Maula Jatt ran for over 120 weeks despite the government’s attempts to have the movie banned. Complaining, rather implausibly considering their own mandate, the military insisted that the film was too violent. Sarwar Bhatti, the producer, was able, however, to use the courts to successfully stall the government’s intentions for over two years. By this time the film became a massive phenomenon. Even when, at last, the government compelled Bhatti to produce a heavily redacted version, many movie houses simply reinserted the cuts back into the reel and ignored the Generals. Sadly, only censored versions are available today.

 

From the remove of nearly half a century it is tempting but probably completely unfair to suggest that the violence which the Zia years unleashed upon Pakistan, and especially the hanging of Z.A. Bhutto just a few months after Maula Jatt was released, is prefigured in the film. The ultimate subtext of the film is that of the common man’s search for justice, and freedom from oppression. In the final scene, Maula laments the fatal wounding of his ‘frenemy’ Noori who lies gasping at his feet with severed limbs. He bellows onto the heavens that what Punjab needs is “Justice not Revenge!” Could message have been the real reason for the military’s meddling?

 

Maula Jatt marks the beginning of the end of the Urdu family film which had completely dominated the industry since 1947.  Punjabi action films, soon followed by Pashto soft porn, became and remained the only game in town, until relatively recently. But the biggest beneficiary of the Maula Jatt phenomenon was leading man Sultan Rahi.  Though he hailed from an Urdu speaking family and had been a middling star of both Urdu and Punjabi films since the early 60s, it was his performance as Maula Jatt that transformed him into the King of Punjabi and arguably Pakistani filmdom.  For the next two decades his name and image were synonymous with Lollywood.  Though he aspired to more serious achievements and spoke in interviews of his unease with his status as ‘Mr Action’ Maula Jatt typecast him forever.  In what must be one of the most poignant life stories to come out of Lollywood, Rahi himself was brutally murdered in 1996. While driving from Lahore to Pindi he was attacked by unknown assailants and left to die in the dark Punjabi night like one of the hundreds of his on-screen enemies.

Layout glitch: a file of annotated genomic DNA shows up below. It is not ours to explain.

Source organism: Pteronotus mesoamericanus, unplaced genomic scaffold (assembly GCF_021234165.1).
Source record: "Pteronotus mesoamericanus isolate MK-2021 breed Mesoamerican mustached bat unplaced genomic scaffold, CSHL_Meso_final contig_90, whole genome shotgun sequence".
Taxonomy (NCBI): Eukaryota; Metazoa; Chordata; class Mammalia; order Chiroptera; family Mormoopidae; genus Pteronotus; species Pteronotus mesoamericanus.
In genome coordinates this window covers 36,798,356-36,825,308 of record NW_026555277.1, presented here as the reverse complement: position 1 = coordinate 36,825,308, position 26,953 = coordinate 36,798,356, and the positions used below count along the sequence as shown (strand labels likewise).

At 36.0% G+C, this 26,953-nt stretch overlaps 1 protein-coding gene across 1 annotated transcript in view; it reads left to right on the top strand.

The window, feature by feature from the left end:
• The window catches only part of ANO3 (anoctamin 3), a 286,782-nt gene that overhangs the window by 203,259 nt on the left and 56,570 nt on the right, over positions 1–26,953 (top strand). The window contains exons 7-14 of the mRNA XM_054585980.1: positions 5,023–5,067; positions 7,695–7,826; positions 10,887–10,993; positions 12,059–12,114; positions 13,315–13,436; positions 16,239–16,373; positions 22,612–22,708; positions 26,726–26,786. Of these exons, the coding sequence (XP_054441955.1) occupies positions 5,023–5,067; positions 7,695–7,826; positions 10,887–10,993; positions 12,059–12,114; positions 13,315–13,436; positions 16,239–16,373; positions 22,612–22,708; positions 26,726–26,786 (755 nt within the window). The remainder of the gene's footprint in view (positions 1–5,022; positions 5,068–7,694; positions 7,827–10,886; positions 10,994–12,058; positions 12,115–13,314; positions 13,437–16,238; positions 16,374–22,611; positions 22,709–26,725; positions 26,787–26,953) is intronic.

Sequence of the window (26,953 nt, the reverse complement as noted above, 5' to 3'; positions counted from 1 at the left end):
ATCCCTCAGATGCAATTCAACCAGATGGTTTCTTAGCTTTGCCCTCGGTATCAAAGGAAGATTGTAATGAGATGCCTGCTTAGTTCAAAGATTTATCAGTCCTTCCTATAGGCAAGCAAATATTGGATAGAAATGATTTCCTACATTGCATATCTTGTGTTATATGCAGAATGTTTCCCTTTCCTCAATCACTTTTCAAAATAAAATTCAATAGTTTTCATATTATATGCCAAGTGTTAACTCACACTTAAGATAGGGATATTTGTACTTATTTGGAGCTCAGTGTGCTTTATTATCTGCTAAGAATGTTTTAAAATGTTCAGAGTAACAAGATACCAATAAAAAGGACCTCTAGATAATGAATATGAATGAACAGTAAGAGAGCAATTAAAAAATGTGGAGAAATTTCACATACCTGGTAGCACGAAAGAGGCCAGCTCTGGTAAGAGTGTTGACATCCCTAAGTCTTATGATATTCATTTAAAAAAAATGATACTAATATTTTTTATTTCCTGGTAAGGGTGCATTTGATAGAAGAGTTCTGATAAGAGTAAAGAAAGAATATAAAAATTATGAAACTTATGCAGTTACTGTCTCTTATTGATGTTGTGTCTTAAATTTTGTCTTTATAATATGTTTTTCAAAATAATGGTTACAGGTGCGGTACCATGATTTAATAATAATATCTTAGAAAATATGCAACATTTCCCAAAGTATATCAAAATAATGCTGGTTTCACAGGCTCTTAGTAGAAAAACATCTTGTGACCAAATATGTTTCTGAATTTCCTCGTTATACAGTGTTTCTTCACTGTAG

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Bhar Do Jholi

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Bin Badal Barsaat (Rain Without Clouds) is an Urdu movie starring Mohammad Ali, Zeba, Shahid and Sangeeta released in March 1975. Running for 54 weeks in Karachi it attained coveted Golden Jubilee status.

The film takes its title from a 1963 Indian horror film but tells a story not of curses but of a couple’s struggle to produce and raise a family. Zarina (Zeba) and Judge Akbar Ali (Mohammad Ali) are hopeful that at last they might have a child after several years of trying unsuccessfully. Zarina is so upset by her apparent infertility she advises Akbar Ali to find a second wife if the situation continues.  “A wife that can’t produce a child is not worth anything,” she tells him.

A few months later Zarina does in fact deliver a healthy boy but through a series of twists of Fate, double crosses and colossal misreadings of the tea leaves the boy, Anwar, goes missing and ends up as a Pakistani Oliver Twist, cutting people’s pockets as part of a gang of beggars and prostitutes led by an obese and lecherous Fagin called Dada (Ilyas Kashmiri). Eventually, through yet more incredible strokes of luck,  tortured confessions and even torture itself, the family is reunited thanks to the efforts of the golden hearted dancing girl Gori, played by the stunning beauty, Sangeeta and her reformed pickpocket fiance Badhshah (Shahid).